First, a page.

Dependable Code compliance using general purpose FEA tools, (and special ones too) definitely requires a thorough look at the problem.

 That said, for the model you've shown, we would follow the guidance we feel is implicit in the Zick approach, and look at the membrane stress and compare it to 1.5Sm. For the membrane stress, more elements through the thickness often HELP the singularity problem, because singularity stresses
are nodal only, and more elements through the thickness isolates the stress artifact over a progressively smaller and smaller area.

By singularity, we mean that as you refine your mesh the stress will continue to go up.  Unfortunately, for the model size you have, doing this will probably be prohibitive for you to see the result, and so you just have to hope that the mesh gradient you stopped at produces the desired "highest stress" unless you take steps to minimize the effect of the singular stress problem

Regards,  Tony Paulin

RE: Design method for multiple saddles

(OP)
Leonard,


You have a very nice web site.  Your name sound familiar, did you attended the ASME Div 2 course in Orlando in year 2000?

If one is to consider cyclic effect, then yes, FEA needs to be used.  I can't afford to get FE-pipe as I am an independent contractor.  Only the larger companies I worked for can afford it.  Most of the smaller firms I have worked with don't even have Compress or even  exchanger thermal design softwares like HTRI or HTFS.  Hence, I have to get back to manual calculations like it was back in the 80s.  It worked in the past and no reason it won't work now.    

In Brownell and Young, it suggests that for multiple supports one should use L equal to 2x the length of load carried by the saddle.  If L>= 8R use the formula in Eq. 11.42. for the circ stress at the horn of the saddle.  This, as I recall, is what we used when I last did a 3 saddle design over 10 years ago for a 250 ft long bullet.  I think we all understands that Zick, WRC 107,etc., are "in the ball park" estimate type manual calculations.  I would look at how close the resulting value is to the allowable and judge whether I should pursuit more detailed method such as FEA.


I worked for a large EPC and their US Principle Engineer also recommended this practice, as I recall.   This company's practice is to use spring loaded supports at each saddles to compensate for some pier settlement in the future.  It's been so long that I can't remember some of the details and methods.  I sure would appreciate some tips in this area by the experienced guys.

Take care.


RE: Design method for multiple saddles

(OP)
Hi Mr. Paulin,

Wow we got the famous Mr. Paulin on this site!  I meet you in your FE-Pipe course in your Houston office last year Feb.   Loved the course. Only if I can afford your software....  I also want to thank you for your great software support in the past.

First off, what is the reference "Norsok"?  Is it some paper a guy name Norsok wrote?  Any idea where I can read it on line somewhere?

I know this is an overkill but I'm just throwing out a thought.  If the circ. bending stress in the saddle horn is an area of uncertainty, won't it be better to just put in an internal stiffener for this case of multiple saddles and make a contact angle at least 140 deg or larger?  This way, we won't have to deal with the horn stresses and vessel can be considered as an uniform beam.  NO?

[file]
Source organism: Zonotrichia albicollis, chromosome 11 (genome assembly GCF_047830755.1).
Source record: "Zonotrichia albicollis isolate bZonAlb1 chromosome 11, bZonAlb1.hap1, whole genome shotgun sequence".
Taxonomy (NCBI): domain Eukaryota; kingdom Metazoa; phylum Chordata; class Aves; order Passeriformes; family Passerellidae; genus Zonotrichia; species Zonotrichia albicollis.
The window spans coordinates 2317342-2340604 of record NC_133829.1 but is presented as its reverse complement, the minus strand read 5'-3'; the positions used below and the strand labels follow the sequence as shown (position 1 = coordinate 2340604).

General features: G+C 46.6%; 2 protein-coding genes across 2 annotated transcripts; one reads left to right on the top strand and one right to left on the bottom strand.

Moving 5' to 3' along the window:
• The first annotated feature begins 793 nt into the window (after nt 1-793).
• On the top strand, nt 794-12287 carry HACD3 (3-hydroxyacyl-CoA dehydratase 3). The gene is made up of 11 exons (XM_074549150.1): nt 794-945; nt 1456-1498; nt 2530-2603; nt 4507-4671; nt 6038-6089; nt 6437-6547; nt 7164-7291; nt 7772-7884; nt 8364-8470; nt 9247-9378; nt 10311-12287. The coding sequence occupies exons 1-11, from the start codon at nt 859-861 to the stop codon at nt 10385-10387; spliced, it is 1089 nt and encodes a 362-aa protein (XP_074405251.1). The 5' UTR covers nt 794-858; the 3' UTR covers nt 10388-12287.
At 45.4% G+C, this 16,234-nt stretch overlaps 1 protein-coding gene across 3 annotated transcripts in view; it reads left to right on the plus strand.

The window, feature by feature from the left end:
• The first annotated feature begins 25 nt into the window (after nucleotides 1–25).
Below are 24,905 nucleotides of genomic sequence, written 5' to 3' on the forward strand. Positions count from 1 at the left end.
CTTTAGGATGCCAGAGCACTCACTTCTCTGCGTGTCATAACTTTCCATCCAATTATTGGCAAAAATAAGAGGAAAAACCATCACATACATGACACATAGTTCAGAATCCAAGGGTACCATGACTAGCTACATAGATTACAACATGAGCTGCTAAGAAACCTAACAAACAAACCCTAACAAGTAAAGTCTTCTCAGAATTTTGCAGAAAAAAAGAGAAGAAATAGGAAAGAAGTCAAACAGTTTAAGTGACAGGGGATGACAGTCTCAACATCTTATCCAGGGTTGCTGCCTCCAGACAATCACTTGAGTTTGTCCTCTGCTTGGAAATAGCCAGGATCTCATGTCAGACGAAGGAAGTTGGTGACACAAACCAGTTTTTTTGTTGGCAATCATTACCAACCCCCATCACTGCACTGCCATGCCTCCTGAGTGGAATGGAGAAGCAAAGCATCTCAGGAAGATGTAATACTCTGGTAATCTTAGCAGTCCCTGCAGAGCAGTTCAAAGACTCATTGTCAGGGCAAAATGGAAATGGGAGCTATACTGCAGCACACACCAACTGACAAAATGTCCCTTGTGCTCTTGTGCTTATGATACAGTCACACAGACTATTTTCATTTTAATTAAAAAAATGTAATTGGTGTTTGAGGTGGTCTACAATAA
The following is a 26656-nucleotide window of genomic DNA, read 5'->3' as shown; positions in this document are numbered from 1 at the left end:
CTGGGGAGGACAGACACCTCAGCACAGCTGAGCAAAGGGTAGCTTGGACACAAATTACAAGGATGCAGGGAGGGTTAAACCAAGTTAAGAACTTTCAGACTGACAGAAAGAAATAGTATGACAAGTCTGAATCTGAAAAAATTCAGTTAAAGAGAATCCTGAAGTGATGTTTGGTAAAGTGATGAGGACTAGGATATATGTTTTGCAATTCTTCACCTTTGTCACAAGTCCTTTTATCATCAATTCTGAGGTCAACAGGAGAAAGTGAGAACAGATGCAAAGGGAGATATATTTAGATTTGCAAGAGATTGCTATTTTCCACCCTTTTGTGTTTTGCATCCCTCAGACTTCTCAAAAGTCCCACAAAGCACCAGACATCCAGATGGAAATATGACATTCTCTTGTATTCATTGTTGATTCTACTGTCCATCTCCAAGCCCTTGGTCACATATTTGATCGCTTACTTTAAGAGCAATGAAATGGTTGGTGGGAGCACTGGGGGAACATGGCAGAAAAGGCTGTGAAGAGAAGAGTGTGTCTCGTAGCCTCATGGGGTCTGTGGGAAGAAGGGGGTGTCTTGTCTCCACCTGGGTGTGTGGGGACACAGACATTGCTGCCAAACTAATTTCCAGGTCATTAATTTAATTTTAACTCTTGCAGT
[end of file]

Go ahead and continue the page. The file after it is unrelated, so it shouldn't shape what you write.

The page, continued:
I know that one most likely need to use FEA for cases when one has a narrow width saddle, dual saddle stiffener rings adjacent to the saddle, or high temperature (over 600F)service.  But for most butane product bullets the temp is low and at the end we all just want to design a vessel that we know would be safe.  We might oversize some things for safety but considering the cost of vessel in the light of the big project cost, it is nothing but a drop in the bucket.  The total piping and valves cost are way more than normal temp vessels.   Those project guys don't give hoot about our techincal issues (or refinements), they just want to know if we finish designing it and have we meet the schedule.

Now is 2002, there's got be some paper somewhere with close form equations that are available for multiple saddles design.   I don't have to work on this problem now, but it is a subject of interest to me.  I'm sure other people around here is interested in this topic as well and would like to know.

RE: Design method for multiple saddles

Hi vesselguy (Petroleum)

Yes, vesselguy (Petroleum) did you attended the ASME Div 2 course in November 13, 2000 Orlando, FL.

Also, FE-Pipe course in your Houston office last year January 2003, and CODEWARE COMPRESS Jan. 2003.


Leonard@thill.biz
www.thill.biz

RE: Design method for multiple saddles

I have a photocopy of a paper written by several professors at the National University of Singapore that is entitled, "A Simple Solution to Cylindrical Pressure Vessels on Multiple Support".

I have no direct experience of applying the methodology described therein but can make a pdf version of the paper available if you wish.

e-mail me at cxslater@bechtel.com.

RE: Design method for multiple saddles

MrVessels (Mechanical)

Yes, Thank you for the best technical paper on: "A Simple Solution to Cylindrical Pressure Vessels on Multiple Support".

Leonard

RE: Design method for multiple saddles

In my opinion, we should avoid providing more than 2 saddles as it will not allow the vessel to expand. When we provide 2 saddles, one is fixed while the other one is sliding.